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Auto Industry Generating $135 bil in Annual Taxes

“A massive economic driver.”

by on Apr.11, 2012

It's that time of year, again.

Before fretting over the check you might have to write Uncle Sam in the coming days consider the hefty tax payout the auto industry makes each year – about $135 billion annually, according to a new study by the Center for Automotive Research.

In fact, the industry generates about 13% of all state tax revenues, according to the CAR study which was commissioned by the trade group the Alliance of Automobile Manufacturers, or AAM.

If anything, “As economic conditions continue to improve, auto companies could see an increase in sales and employment that would generate additional state and federal tax revenues,” said Kim Hill, director of the Sustainability and Economic Development Strategies group at CAR and the study’s lead researcher.

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About $43 billion of those taxes go to the U.S. Treasury — $14 billion in the form of income taxes and another $29 billion from federal motor fuel taxes.

The study found that $91.5 billion went into various state coffers, equaling about 13% of what the 50 states take in from taxes.  Of that, $30 billion comes from taxes and fees on the sale and service of automobiles – half of that from new vehicle sales.  The rest, more than $60 billion, is generated from state fuel taxes, licensing and registration fees, according to CAR.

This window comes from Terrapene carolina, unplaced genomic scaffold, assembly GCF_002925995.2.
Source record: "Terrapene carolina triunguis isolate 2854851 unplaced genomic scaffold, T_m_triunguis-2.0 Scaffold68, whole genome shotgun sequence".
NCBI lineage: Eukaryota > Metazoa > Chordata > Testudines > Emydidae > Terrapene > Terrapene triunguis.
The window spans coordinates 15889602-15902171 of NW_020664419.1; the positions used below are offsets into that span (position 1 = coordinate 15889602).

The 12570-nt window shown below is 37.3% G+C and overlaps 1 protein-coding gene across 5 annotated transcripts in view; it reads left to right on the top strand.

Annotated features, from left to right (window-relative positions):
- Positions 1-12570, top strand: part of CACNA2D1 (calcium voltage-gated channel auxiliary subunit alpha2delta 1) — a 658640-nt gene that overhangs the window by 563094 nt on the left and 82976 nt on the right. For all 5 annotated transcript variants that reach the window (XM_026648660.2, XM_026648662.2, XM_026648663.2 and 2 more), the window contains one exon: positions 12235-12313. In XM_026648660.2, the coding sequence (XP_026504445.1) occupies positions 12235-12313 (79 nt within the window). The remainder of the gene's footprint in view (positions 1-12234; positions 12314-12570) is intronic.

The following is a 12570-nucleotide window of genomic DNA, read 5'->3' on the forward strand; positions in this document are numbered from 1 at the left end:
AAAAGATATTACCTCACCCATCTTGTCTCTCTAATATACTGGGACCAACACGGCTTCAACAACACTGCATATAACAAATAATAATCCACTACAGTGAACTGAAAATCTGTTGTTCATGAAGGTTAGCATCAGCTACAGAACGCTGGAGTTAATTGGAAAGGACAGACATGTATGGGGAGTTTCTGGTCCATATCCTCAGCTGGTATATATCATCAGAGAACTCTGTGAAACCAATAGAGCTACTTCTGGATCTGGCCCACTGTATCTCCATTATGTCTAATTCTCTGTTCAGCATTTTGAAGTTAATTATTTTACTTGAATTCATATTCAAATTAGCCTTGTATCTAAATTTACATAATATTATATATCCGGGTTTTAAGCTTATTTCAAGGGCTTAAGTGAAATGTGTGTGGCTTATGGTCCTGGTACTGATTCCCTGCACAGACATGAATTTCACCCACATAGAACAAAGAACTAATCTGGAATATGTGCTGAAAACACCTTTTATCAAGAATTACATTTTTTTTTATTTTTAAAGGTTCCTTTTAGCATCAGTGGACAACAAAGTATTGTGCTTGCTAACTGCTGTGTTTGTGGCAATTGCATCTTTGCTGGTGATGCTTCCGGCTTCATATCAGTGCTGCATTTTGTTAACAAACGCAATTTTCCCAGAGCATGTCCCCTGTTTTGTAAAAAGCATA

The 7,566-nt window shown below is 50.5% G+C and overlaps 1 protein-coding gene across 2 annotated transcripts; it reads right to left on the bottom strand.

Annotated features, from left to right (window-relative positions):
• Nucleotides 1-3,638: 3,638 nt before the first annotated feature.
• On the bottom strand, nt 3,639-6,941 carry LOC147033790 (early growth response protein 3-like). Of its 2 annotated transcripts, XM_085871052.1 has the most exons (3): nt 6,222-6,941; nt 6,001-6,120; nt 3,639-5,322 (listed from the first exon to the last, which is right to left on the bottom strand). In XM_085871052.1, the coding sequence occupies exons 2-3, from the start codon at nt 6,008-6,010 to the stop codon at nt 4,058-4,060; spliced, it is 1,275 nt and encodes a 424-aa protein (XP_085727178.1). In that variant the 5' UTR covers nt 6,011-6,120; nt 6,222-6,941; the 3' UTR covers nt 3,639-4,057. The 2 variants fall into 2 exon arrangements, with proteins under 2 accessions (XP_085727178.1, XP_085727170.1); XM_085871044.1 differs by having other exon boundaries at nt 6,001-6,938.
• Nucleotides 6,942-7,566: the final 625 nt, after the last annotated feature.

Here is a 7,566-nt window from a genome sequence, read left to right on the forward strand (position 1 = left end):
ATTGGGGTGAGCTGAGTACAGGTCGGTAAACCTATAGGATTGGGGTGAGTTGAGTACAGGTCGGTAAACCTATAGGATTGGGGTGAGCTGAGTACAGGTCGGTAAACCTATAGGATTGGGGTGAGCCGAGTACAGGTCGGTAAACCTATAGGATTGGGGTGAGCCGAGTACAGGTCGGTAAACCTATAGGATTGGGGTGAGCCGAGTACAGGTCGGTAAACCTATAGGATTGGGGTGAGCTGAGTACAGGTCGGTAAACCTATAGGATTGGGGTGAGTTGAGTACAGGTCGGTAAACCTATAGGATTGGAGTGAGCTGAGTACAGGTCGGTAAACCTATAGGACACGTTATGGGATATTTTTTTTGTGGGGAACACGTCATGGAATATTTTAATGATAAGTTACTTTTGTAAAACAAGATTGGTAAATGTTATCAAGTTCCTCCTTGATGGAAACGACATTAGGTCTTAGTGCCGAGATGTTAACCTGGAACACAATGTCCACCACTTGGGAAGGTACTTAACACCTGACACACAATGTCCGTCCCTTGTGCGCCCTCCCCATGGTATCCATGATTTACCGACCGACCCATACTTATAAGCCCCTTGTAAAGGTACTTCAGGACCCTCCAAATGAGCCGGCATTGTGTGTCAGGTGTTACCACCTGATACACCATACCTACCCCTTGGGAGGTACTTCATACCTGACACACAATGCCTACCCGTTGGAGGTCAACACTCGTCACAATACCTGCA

Pay By the Mile?

But efforts to shift to pay-as-you-drive model slow to catch on.

by on Aug.12, 2011

Might you someday pay by the mile?

It took Carol Hinka some time to get used to paying tolls when she moved to Central New Jersey two years ago, first on the Garden State Parkway, then the NJ Turnpike on her daily commute to her office just west of New York City.

But when she learned her insurance company was experimenting with the idea of charging by the mile – much the way the toll roads base their fees – she began to wonder why she couldn’t pay by the mile for all of her automotive expenses, rather than the current hodgepodge that includes fixed state and federal fuel taxes.

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Hinka isn’t alone.  A number of regulators and planners think the idea of charging by the mile is a great idea – something that could gain even more traction if electric propulsion grows in popularity.  Since hybrids use less fuel than comparable conventionally-powered vehicles and battery-electric vehicles use no fuel at all, there’s the potential for government coffers to lose billions of dollars a year in annual revenues used for road maintenance and other projects.

To replace those revenues, several states – along with a number of European countries – are exploring the idea of establishing per-mile fees that would use GPS navigation systems to track how much a vehicle is driven.  There could be a fixed rate charge or the fee might be adjusted to reflect the fuel-efficiency of a vehicle, perhaps even when and where it was driven.